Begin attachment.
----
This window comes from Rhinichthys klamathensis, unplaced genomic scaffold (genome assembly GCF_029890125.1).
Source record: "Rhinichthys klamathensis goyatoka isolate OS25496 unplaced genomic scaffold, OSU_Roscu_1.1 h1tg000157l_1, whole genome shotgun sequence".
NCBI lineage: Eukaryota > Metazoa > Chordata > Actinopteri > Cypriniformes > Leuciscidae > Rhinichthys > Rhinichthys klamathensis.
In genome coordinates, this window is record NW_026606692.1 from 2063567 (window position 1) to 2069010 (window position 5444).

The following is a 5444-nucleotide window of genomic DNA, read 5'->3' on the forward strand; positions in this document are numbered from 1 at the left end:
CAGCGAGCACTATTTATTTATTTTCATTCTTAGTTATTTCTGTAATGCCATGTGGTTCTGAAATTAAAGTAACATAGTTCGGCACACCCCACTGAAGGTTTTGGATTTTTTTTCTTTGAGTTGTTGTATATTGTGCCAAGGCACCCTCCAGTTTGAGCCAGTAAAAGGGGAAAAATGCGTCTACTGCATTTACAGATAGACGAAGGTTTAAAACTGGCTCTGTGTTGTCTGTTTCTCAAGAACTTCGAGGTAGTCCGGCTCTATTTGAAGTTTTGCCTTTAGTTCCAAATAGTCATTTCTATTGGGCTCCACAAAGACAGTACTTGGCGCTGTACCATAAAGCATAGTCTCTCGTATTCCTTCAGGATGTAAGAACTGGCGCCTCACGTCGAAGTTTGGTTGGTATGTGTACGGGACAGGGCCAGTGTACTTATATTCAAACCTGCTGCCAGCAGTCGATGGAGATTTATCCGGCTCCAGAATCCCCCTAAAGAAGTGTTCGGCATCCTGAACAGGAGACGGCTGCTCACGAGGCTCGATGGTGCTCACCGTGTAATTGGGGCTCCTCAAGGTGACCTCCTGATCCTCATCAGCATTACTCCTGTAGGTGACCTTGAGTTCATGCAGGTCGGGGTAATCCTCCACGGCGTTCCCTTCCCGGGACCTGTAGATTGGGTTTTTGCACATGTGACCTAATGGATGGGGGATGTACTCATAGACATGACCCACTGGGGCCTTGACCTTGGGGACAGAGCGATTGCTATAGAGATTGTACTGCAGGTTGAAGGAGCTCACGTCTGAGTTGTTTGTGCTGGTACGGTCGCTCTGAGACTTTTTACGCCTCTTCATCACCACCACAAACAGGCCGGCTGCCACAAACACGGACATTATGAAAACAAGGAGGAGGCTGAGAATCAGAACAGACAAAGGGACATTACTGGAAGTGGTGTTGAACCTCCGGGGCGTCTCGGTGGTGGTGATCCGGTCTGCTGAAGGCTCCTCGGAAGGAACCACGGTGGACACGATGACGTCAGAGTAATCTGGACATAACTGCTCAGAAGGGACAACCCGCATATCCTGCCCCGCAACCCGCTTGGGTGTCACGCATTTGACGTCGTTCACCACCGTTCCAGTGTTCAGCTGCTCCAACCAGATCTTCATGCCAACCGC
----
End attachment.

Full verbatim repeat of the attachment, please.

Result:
This window comes from Rhinichthys klamathensis, unplaced genomic scaffold (genome assembly GCF_029890125.1).
Source record: "Rhinichthys klamathensis goyatoka isolate OS25496 unplaced genomic scaffold, OSU_Roscu_1.1 h1tg000157l_1, whole genome shotgun sequence".
NCBI lineage: Eukaryota > Metazoa > Chordata > Actinopteri > Cypriniformes > Leuciscidae > Rhinichthys > Rhinichthys klamathensis.
In genome coordinates, this window is record NW_026606692.1 from 2063567 (window position 1) to 2069010 (window position 5444).

The following is a 5444-nucleotide window of genomic DNA, read 5'->3' on the forward strand; positions in this document are numbered from 1 at the left end:
CAGCGAGCACTATTTATTTATTTTCATTCTTAGTTATTTCTGTAATGCCATGTGGTTCTGAAATTAAAGTAACATAGTTCGGCACACCCCACTGAAGGTTTTGGATTTTTTTTCTTTGAGTTGTTGTATATTGTGCCAAGGCACCCTCCAGTTTGAGCCAGTAAAAGGGGAAAAATGCGTCTACTGCATTTACAGATAGACGAAGGTTTAAAACTGGCTCTGTGTTGTCTGTTTCTCAAGAACTTCGAGGTAGTCCGGCTCTATTTGAAGTTTTGCCTTTAGTTCCAAATAGTCATTTCTATTGGGCTCCACAAAGACAGTACTTGGCGCTGTACCATAAAGCATAGTCTCTCGTATTCCTTCAGGATGTAAGAACTGGCGCCTCACGTCGAAGTTTGGTTGGTATGTGTACGGGACAGGGCCAGTGTACTTATATTCAAACCTGCTGCCAGCAGTCGATGGAGATTTATCCGGCTCCAGAATCCCCCTAAAGAAGTGTTCGGCATCCTGAACAGGAGACGGCTGCTCACGAGGCTCGATGGTGCTCACCGTGTAATTGGGGCTCCTCAAGGTGACCTCCTGATCCTCATCAGCATTACTCCTGTAGGTGACCTTGAGTTCATGCAGGTCGGGGTAATCCTCCACGGCGTTCCCTTCCCGGGACCTGTAGATTGGGTTTTTGCACATGTGACCTAATGGATGGGGGATGTACTCATAGACATGACCCACTGGGGCCTTGACCTTGGGGACAGAGCGATTGCTATAGAGATTGTACTGCAGGTTGAAGGAGCTCACGTCTGAGTTGTTTGTGCTGGTACGGTCGCTCTGAGACTTTTTACGCCTCTTCATCACCACCACAAACAGGCCGGCTGCCACAAACACGGACATTATGAAAACAAGGAGGAGGCTGAGAATCAGAACAGACAAAGGGACATTACTGGAAGTGGTGTTGAACCTCCGGGGCGTCTCGGTGGTGGTGATCCGGTCTGCTGAAGGCTCCTCGGAAGGAACCACGGTGGACACGATGACGTCAGAGTAATCTGGACATAACTGCTCAGAAGGGACAACCCGCATATCCTGCCCCGCAACCCGCTTGGGTGTCACGCATTTGACGTCGTTCACCACCGTTCCAGTGTTCAGCTGCTCCAACCAGATCTTCATGCCAACCGC